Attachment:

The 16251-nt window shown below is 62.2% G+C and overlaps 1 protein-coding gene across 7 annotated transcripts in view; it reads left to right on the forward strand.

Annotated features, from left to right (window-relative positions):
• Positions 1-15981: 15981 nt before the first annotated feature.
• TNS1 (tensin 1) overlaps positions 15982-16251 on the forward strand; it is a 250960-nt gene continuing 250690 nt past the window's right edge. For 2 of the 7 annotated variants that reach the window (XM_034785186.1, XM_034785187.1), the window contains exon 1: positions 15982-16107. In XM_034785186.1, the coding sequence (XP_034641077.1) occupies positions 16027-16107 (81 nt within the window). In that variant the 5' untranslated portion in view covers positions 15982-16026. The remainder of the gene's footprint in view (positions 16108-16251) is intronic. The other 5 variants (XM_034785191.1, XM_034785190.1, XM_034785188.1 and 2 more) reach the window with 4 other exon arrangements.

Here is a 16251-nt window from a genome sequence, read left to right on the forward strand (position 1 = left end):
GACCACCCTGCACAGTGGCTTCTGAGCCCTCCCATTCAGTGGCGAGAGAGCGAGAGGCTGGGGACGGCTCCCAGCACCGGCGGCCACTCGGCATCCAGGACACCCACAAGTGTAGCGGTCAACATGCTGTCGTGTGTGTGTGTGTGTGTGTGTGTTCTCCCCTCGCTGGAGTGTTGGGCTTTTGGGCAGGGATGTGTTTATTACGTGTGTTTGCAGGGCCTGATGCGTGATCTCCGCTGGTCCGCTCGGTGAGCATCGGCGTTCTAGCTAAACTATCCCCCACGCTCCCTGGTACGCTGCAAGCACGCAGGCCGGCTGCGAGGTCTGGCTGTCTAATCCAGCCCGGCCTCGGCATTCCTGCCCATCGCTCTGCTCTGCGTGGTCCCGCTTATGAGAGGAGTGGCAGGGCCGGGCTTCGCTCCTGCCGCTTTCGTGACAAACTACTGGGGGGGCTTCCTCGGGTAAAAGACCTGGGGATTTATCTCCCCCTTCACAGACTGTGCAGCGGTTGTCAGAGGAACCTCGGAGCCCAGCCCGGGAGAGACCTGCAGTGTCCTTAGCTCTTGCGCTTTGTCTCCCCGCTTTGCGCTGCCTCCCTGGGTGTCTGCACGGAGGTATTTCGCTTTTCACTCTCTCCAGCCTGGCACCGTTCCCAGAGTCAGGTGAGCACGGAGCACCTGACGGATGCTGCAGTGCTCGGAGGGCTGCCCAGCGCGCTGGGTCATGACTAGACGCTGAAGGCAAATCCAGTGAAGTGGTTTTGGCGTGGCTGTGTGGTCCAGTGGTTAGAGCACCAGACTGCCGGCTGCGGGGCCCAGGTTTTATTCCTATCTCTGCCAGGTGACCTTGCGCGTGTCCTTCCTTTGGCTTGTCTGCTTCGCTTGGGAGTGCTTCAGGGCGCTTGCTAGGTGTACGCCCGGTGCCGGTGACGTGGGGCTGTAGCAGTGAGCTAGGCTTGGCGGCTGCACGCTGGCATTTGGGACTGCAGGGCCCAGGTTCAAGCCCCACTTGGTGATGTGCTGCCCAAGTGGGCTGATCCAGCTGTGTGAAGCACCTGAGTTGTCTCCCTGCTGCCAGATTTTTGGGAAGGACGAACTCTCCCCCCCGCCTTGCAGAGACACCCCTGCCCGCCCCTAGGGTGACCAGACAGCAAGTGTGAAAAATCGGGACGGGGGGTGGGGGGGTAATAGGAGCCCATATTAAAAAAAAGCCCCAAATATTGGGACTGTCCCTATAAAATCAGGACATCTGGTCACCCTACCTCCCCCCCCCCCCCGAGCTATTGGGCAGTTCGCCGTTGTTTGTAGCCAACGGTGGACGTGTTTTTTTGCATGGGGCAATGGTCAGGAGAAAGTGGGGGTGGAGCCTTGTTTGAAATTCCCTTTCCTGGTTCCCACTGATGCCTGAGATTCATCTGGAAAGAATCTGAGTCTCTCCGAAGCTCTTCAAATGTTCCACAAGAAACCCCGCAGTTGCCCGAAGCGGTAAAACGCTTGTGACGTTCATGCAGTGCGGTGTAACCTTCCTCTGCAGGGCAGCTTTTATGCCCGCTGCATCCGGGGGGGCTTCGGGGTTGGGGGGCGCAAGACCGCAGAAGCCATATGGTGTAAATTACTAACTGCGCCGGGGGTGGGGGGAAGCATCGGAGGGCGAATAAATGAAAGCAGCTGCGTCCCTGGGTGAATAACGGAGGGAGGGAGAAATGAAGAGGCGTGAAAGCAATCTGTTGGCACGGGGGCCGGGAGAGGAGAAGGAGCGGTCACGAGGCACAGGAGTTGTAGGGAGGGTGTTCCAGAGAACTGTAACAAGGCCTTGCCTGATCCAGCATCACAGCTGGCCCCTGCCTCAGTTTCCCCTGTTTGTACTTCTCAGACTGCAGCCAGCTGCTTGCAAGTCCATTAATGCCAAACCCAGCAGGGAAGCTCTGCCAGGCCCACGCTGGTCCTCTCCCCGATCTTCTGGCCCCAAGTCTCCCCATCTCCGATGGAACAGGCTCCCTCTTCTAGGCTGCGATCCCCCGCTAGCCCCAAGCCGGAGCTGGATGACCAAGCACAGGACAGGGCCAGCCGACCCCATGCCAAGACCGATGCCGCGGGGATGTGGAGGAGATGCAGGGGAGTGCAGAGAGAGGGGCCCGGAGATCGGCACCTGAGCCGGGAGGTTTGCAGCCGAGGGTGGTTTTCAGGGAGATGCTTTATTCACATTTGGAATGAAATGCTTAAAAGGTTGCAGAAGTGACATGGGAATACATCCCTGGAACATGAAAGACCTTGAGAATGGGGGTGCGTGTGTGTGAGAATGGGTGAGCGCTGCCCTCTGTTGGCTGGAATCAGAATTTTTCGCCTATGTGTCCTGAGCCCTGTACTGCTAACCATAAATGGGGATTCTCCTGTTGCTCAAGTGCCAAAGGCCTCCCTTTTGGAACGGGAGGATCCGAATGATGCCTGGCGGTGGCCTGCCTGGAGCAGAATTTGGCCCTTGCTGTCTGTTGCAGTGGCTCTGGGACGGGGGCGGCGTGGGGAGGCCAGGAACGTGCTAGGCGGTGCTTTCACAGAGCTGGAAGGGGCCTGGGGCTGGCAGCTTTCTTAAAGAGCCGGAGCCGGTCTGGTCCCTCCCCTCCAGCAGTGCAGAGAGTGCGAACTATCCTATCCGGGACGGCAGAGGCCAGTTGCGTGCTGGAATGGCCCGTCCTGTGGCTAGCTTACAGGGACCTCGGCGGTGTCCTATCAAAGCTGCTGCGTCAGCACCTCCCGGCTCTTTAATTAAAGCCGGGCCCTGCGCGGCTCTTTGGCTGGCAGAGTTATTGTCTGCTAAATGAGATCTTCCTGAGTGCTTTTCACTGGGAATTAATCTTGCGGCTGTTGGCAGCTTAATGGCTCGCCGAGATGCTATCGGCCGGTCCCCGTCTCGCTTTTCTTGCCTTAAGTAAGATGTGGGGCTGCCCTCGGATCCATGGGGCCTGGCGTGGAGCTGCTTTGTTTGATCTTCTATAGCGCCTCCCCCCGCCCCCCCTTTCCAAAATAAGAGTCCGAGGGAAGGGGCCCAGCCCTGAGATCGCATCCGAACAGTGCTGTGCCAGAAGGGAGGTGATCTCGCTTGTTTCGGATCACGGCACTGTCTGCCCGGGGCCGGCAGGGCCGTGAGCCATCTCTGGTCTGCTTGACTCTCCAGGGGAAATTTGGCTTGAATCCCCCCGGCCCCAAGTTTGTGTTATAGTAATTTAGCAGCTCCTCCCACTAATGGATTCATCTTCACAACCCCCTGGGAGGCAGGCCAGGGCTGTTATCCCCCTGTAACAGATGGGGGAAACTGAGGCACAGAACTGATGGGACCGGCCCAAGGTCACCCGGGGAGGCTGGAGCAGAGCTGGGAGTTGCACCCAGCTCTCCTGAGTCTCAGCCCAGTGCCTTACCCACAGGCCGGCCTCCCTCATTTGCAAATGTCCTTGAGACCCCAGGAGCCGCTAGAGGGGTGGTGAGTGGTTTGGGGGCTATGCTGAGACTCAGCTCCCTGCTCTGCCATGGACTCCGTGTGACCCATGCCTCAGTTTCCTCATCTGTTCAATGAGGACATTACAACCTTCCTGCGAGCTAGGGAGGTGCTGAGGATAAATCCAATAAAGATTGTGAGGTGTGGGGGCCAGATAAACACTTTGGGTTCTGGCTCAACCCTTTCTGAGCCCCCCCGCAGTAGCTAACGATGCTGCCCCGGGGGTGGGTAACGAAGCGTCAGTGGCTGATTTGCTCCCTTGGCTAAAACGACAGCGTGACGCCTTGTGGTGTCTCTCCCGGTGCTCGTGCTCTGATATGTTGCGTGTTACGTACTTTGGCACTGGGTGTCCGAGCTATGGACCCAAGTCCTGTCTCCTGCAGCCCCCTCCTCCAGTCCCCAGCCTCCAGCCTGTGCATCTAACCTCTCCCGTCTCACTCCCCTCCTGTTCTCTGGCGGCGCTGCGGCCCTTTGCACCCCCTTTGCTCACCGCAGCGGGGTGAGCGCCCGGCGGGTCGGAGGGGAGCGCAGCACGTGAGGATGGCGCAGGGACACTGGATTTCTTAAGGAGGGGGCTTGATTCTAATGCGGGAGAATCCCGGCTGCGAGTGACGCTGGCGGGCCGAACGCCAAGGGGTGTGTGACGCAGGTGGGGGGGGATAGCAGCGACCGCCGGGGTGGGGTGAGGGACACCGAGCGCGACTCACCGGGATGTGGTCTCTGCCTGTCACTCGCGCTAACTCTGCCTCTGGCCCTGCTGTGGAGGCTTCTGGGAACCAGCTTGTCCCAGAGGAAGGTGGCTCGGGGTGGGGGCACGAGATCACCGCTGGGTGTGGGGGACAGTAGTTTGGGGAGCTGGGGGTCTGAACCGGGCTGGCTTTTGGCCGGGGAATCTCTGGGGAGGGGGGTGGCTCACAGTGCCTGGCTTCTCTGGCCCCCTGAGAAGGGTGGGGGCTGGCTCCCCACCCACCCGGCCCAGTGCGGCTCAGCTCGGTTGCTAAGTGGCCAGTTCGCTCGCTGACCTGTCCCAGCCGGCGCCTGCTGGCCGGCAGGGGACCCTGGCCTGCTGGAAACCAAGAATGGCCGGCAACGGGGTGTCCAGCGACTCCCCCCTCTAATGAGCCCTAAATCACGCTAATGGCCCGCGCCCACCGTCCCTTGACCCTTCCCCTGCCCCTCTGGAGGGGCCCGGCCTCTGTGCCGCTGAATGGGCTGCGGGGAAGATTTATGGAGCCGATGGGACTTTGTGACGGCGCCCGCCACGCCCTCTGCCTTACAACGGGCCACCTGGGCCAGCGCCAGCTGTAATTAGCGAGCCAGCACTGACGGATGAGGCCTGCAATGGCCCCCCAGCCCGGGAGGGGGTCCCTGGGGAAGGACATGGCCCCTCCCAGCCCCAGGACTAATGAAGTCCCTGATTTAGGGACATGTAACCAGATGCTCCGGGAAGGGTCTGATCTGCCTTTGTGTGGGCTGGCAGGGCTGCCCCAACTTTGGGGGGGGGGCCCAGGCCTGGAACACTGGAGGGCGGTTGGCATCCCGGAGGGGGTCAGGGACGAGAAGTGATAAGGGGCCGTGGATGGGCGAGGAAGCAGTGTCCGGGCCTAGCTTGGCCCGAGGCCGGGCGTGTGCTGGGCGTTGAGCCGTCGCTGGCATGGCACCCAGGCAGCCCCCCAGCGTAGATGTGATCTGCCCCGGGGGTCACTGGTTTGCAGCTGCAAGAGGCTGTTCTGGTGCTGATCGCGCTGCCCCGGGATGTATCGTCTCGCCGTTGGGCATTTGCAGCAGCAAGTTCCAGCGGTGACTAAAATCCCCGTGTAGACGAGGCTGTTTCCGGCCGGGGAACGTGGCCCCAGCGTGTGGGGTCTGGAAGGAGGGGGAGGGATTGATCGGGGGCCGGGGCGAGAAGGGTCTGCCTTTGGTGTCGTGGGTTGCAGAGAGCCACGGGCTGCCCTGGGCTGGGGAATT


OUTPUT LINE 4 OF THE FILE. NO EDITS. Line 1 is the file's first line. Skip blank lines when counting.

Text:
• TNS1 (tensin 1) overlaps positions 15982-16251 on the forward strand; it is a 250960-nt gene continuing 250690 nt past the window's right edge. For 2 of the 7 annotated variants that reach the window (XM_034785186.1, XM_034785187.1), the window contains exon 1: positions 15982-16107. In XM_034785186.1, the coding sequence (XP_034641077.1) occupies positions 16027-16107 (81 nt within the window). In that variant the 5' untranslated portion in view covers positions 15982-16026. The remainder of the gene's footprint in view (positions 16108-16251) is intronic. The other 5 variants (XM_034785191.1, XM_034785190.1, XM_034785188.1 and 2 more) reach the window with 4 other exon arrangements.